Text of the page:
The Canary is currently in Venezuela. This is the latest in our series of on-the-ground articles.
While we regularly see images of Venezuelans searching through garbage in the corporate media, we rarely see coverage of the people distributing vital food packages to millions across the country. The Canary spoke with one of Venezuela’s Local Provisioning and Production Committees (CLAPs), that are helping to supply government-subsidised food to over half the population.
Yoraima Youine is a local organiser in the La Brisa district of Caracas, Venezuela’s capital city. The Canary asked Youine about how the CLAP system works:
Each CLAP has its own geographic region – this specific CLAP’s name is Rosario de los Pirineos. We’re currently feeding 333 separate families, but we’re just one of hundreds of CLAPs across Caracas. Various people from across the community – not just from one particular social organisation – organise the distribution. Here, for instance, we have an organisatory body of 15 people. Government workers bring the food here, and volunteers distribute it based on local censuses.
With the economic situation here, the CLAP allows Venezuelans to access basic, affordable food, while not having to worry about currency fluctuations and speculation.
There’s a lot of coverage of a ‘food crisis’ in Venezuela. The Canary asked if CLAPs are a direct response to this, or part a solution to wider issues of food insecurity?
No, there’s no food crisis. Here you can get the food – the problem is the price. That’s why the CLAPs exist: every Venezuelan has a constitutional right to food. People in regions that don’t yet receive CLAP, moreover, can receive it through their local institutions.
The boxes seemed fairly large. Youine spoke about how many people they feed, for how long, and with what:
Well, a ‘family’ is defined as up to 6 people within a given household. They can collect a box once every 15 days. Each box has 19 different food items and costs around 500 Bolívars [roughly US$0.20].
The Canary saw the contents of the boxes, which include spaghetti, beans, lentils, and corn flour (essential for making arepas, a staple across much of Latin America). A separate food package supplies perishable protein sources such as chicken and beef. Residents added that, in December, boxes came with extra protein and small games for Venezuelan children.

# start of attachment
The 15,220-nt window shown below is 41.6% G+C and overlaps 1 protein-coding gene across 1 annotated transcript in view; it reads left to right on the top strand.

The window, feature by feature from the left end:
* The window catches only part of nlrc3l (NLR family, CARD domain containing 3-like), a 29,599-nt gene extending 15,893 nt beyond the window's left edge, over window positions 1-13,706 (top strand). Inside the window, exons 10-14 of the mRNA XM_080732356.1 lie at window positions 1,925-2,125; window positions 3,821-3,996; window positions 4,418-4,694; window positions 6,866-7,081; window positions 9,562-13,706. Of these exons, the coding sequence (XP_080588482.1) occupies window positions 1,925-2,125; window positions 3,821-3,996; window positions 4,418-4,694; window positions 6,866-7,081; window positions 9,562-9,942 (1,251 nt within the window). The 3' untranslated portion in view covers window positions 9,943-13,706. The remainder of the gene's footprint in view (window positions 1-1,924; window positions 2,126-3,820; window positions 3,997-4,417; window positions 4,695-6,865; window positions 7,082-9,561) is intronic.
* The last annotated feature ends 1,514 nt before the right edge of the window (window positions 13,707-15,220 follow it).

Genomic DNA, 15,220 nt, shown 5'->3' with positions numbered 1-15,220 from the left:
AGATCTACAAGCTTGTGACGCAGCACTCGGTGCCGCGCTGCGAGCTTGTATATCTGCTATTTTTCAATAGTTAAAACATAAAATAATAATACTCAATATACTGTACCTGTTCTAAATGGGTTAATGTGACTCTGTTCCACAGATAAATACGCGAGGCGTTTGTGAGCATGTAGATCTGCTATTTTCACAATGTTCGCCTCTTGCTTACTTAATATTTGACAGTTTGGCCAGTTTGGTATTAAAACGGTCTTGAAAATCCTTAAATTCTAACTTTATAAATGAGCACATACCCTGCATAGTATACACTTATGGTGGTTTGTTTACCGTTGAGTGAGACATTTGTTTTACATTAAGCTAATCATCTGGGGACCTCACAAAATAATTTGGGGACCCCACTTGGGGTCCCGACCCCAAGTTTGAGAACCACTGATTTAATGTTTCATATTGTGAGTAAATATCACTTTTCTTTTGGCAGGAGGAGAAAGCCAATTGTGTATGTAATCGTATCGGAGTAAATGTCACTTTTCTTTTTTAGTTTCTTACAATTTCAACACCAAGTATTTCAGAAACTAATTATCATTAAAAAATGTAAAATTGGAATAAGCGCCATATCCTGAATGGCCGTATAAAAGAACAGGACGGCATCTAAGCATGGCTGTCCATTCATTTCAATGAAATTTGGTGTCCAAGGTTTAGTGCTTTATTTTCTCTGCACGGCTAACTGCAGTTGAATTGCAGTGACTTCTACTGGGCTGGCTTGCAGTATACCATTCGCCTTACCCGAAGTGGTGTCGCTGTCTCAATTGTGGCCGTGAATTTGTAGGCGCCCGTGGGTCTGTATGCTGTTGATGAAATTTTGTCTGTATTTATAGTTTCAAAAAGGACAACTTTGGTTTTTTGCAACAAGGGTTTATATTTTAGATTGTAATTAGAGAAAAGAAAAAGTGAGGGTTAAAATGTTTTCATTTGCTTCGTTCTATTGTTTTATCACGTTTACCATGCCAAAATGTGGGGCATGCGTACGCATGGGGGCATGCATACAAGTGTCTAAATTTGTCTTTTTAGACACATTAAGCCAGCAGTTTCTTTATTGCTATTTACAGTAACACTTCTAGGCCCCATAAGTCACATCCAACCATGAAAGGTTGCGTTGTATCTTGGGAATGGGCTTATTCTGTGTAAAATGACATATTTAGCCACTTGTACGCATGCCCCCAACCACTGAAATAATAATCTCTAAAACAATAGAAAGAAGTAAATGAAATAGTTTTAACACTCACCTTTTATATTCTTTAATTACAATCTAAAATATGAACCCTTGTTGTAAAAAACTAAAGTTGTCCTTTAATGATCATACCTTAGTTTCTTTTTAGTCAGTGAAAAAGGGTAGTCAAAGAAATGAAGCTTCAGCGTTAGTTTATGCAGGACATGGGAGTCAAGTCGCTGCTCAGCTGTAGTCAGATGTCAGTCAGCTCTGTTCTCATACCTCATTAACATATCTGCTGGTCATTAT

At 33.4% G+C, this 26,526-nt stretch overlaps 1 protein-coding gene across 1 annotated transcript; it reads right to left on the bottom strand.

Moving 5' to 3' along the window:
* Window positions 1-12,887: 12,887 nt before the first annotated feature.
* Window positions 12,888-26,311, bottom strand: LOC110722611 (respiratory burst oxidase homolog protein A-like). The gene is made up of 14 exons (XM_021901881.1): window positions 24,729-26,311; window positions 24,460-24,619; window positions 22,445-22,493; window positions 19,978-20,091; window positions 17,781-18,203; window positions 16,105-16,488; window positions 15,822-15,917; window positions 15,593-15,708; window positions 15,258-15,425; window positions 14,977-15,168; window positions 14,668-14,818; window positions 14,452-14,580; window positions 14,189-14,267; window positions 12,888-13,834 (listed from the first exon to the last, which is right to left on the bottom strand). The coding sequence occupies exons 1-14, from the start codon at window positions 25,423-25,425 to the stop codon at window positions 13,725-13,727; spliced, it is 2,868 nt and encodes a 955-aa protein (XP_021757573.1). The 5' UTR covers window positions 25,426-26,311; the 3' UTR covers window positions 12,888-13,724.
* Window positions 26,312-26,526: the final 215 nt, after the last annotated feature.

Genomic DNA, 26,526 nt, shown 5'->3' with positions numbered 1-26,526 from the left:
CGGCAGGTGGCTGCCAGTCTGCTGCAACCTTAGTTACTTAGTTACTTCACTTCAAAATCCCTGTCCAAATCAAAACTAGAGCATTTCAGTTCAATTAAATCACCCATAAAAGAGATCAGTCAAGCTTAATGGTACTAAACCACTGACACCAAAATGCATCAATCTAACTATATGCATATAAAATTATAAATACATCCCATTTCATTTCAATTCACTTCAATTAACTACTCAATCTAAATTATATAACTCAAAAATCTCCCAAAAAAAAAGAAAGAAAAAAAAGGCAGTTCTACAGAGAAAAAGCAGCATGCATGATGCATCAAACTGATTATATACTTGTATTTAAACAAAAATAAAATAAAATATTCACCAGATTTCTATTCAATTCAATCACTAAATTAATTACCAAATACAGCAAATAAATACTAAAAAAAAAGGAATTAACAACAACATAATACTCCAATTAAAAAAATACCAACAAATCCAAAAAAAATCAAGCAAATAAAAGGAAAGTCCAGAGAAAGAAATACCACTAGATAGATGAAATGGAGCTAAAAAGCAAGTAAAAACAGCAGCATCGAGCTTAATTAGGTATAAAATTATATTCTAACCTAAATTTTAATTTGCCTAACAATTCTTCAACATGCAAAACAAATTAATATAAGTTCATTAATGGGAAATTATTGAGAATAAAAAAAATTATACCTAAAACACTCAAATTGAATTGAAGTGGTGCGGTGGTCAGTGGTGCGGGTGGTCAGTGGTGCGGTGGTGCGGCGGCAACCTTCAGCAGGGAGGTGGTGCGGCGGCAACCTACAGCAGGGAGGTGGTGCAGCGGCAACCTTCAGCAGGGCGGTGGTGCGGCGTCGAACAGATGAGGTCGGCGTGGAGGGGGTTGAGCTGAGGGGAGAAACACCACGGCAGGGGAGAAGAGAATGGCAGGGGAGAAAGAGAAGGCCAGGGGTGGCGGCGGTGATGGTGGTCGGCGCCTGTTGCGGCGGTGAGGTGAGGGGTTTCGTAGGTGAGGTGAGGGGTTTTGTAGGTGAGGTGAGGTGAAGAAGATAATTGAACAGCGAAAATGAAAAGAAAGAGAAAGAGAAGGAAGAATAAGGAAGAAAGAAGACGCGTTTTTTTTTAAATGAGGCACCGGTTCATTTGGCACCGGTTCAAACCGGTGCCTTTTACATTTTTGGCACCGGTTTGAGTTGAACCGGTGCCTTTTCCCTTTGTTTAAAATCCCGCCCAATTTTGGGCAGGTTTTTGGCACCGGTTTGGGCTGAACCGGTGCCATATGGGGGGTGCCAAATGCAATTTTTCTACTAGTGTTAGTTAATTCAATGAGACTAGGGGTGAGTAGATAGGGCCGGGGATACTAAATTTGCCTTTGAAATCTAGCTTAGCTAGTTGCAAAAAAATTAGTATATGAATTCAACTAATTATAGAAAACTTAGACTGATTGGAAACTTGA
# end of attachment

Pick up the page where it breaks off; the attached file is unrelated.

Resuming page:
Sense of community
There’s no lack of a sense of community around Caracas, and food collection day was no different. Residents shared numbers and planned weekend activities. “Everything moves in conjunction”, said Julio Palacios, a local drum teacher planning a ‘rumba’ (dance) on Saturday evening.
The organisation, moreover, doesn’t stop at the point of delivery of CLAPs. The Canary joined some volunteers conducting the census for food distribution through some of the capital’s high rising apartment blocks.
The scale of Venezuela’s food distribution project is absolutely immense, and altogether more impressive given its massive volunteer base. If not for the CLAPs, the type of ‘humanitarian crisis’ narrative the corporate media promotes so enthusiastically might well be reality.
Venezuela’s economy is ‘screaming‘, and the noose around its neck is tightening. As imperial powers strip the country of more funds and resources, the Venezuelan government’s ability to subsidise food programmes will fall. What seems unconquerable, however, is the energy and solidarity of the country’s popular classes to ride this storm out together.
Featured image via John McEvoy
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